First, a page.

LOL. ROTF. Thanks so much!!

Yes. Especially in @JinMA 's location.


OK, next step, soil test!



My hunch is your problem is not related to nutrient deficiency but leafhoppers. If any small white insects fly out when you disturb the growing shoots my hunch has hit paydirt. Without photos or proximity, guessing is all we have, but leafhoppers are a constant problem in the S NY region where I tend fruit trees.


Thanks for sharing that hunch, Alan. I definitely value your experience in this area. Trying to remember, but I don’t think I’ve noticed any small white insects on or around the affected leaves. A few tiny yellow/green roundish bugs mostly earlier in the spring, occasional tiny bright green vaguely grasshopper shaped insects now and then, a couple of caterpillars which I squished, a couple of Japanese beetles ditto, and the aphids we discussed on another thread, but no tiny white insects that I remember. And fortunately not too much of anything yet, fingers crossed. But I will definitely be keeping an eye out.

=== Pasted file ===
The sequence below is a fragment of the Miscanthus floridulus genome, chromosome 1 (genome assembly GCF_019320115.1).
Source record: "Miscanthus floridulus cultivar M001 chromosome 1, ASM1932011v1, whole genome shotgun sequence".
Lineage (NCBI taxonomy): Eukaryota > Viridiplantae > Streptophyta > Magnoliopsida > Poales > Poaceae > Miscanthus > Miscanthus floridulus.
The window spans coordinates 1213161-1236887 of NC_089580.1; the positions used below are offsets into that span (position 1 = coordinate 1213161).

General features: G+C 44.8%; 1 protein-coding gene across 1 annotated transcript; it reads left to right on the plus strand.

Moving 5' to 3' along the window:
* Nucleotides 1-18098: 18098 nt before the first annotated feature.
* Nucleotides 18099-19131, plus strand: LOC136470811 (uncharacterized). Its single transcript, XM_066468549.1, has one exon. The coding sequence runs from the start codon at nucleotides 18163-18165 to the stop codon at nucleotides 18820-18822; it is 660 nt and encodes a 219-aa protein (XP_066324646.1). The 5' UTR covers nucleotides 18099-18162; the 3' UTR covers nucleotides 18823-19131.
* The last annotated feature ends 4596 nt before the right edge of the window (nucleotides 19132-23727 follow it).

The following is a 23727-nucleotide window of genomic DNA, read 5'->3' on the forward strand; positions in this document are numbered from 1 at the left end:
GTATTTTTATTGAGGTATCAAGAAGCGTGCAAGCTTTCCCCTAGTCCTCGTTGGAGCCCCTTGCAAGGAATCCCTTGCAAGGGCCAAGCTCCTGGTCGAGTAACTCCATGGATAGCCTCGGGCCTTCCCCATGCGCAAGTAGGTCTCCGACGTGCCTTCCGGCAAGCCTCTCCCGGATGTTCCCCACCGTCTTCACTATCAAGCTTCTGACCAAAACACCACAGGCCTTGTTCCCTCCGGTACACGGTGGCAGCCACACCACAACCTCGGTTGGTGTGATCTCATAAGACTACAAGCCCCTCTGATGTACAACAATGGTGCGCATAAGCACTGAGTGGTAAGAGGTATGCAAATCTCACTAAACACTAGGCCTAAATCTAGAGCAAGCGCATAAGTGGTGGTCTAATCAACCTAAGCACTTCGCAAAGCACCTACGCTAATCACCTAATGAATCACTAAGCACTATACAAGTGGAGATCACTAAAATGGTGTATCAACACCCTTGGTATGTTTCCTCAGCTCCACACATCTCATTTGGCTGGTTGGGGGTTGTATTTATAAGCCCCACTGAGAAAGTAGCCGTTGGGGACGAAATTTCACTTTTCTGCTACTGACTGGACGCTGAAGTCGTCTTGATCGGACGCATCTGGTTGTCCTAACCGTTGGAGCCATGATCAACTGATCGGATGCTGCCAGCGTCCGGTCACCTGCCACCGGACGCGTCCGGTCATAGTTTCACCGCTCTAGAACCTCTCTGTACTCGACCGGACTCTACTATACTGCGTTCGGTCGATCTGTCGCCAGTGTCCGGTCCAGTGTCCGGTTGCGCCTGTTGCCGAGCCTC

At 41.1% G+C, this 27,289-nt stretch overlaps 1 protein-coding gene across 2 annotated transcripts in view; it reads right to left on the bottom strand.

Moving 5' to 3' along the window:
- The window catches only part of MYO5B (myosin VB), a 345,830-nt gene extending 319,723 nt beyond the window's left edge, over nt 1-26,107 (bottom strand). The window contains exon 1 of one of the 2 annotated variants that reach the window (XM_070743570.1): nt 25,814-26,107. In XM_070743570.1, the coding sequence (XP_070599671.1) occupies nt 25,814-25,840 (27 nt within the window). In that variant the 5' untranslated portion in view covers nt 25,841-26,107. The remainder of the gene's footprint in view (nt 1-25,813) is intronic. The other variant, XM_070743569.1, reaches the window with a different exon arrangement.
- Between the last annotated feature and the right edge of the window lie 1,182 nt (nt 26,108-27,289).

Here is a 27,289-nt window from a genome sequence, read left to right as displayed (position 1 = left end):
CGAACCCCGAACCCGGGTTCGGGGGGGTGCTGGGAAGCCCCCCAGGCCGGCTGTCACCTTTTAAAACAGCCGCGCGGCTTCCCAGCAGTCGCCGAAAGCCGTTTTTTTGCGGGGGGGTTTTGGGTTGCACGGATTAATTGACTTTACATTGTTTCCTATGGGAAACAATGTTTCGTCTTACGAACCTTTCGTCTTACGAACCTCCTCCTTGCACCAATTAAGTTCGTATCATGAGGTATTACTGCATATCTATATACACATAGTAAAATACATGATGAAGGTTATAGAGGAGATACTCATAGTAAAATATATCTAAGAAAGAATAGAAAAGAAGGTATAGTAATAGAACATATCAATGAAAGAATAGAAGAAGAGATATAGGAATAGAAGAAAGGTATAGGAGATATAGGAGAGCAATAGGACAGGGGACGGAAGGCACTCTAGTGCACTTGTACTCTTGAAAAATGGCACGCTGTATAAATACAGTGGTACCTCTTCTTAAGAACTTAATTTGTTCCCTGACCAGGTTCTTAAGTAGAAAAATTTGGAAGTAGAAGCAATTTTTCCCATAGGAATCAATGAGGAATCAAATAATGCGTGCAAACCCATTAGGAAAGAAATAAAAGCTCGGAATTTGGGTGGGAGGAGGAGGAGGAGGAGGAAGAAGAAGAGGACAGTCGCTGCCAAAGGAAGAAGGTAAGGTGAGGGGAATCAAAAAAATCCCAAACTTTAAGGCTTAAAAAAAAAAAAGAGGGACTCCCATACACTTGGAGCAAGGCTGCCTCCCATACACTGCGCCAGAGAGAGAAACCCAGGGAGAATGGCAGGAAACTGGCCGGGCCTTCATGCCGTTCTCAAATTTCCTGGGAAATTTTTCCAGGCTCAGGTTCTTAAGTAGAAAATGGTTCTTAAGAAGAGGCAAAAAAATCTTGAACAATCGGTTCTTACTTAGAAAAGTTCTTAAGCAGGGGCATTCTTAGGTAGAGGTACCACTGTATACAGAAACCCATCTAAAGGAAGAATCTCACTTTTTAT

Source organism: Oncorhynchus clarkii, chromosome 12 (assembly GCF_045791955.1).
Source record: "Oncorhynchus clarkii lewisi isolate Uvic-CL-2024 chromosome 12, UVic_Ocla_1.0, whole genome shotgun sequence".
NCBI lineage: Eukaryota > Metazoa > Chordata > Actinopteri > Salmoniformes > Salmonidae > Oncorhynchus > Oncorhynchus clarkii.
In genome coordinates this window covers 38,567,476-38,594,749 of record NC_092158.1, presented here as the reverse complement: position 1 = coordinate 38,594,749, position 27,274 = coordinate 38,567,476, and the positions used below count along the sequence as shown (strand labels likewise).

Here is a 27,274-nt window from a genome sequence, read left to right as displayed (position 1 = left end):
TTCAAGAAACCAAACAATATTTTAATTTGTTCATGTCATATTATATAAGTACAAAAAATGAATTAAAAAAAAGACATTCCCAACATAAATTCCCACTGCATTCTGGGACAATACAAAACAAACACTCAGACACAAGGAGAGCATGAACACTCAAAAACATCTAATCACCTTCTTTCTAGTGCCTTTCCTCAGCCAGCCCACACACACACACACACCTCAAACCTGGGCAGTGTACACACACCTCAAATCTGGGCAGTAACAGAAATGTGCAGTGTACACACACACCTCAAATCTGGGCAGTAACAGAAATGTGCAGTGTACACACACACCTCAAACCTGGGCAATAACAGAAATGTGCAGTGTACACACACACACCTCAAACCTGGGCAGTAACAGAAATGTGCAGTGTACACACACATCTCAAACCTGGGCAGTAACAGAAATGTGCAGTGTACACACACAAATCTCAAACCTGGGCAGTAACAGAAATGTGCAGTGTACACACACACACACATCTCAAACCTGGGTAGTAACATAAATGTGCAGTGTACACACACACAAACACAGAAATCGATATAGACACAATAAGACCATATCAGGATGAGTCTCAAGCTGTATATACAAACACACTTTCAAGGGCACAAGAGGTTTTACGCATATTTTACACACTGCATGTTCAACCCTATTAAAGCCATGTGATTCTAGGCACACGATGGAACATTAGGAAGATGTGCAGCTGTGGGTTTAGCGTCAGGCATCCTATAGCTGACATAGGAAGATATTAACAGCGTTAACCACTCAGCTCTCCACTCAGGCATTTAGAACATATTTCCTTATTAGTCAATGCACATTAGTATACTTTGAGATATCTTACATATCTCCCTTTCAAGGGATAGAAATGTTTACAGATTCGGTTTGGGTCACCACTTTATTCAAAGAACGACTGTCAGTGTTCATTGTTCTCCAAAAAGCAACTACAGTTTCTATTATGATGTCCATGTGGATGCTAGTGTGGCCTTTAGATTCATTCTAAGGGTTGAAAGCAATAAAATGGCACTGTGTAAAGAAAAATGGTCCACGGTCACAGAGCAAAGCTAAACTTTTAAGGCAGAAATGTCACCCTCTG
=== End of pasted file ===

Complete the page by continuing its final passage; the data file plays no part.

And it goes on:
Would the insect damage hypothesis be consistent with the way the problem temporarily cleared up after I put on the fertilizer? That’s part of what led me to conclude that I was right about the nutrient deficiency, but I could certainly be wrong about that - and of course, why not both? (Just to be clear, the trees are still looking way better now than they were before.)

By the way, here is the link regarding nutrient deficiencies that @mamuang posted in another thread - I would have put it up before, but I had a little trouble tracking it down again. When I looked at the pictures of potassium-deficient apple leaves, it was like looking at a picture of my own trees (though there were also a couple of “it might also be’s”).

And you’re right, it might be helpful to give you guys a look at what I’ve been seeing, so here are a couple of pictures. (Apologies for not doing this sooner - I am very far from being a tech whiz, so it took me a while to figure out how this worked. Should have asked my four-year old, probably…)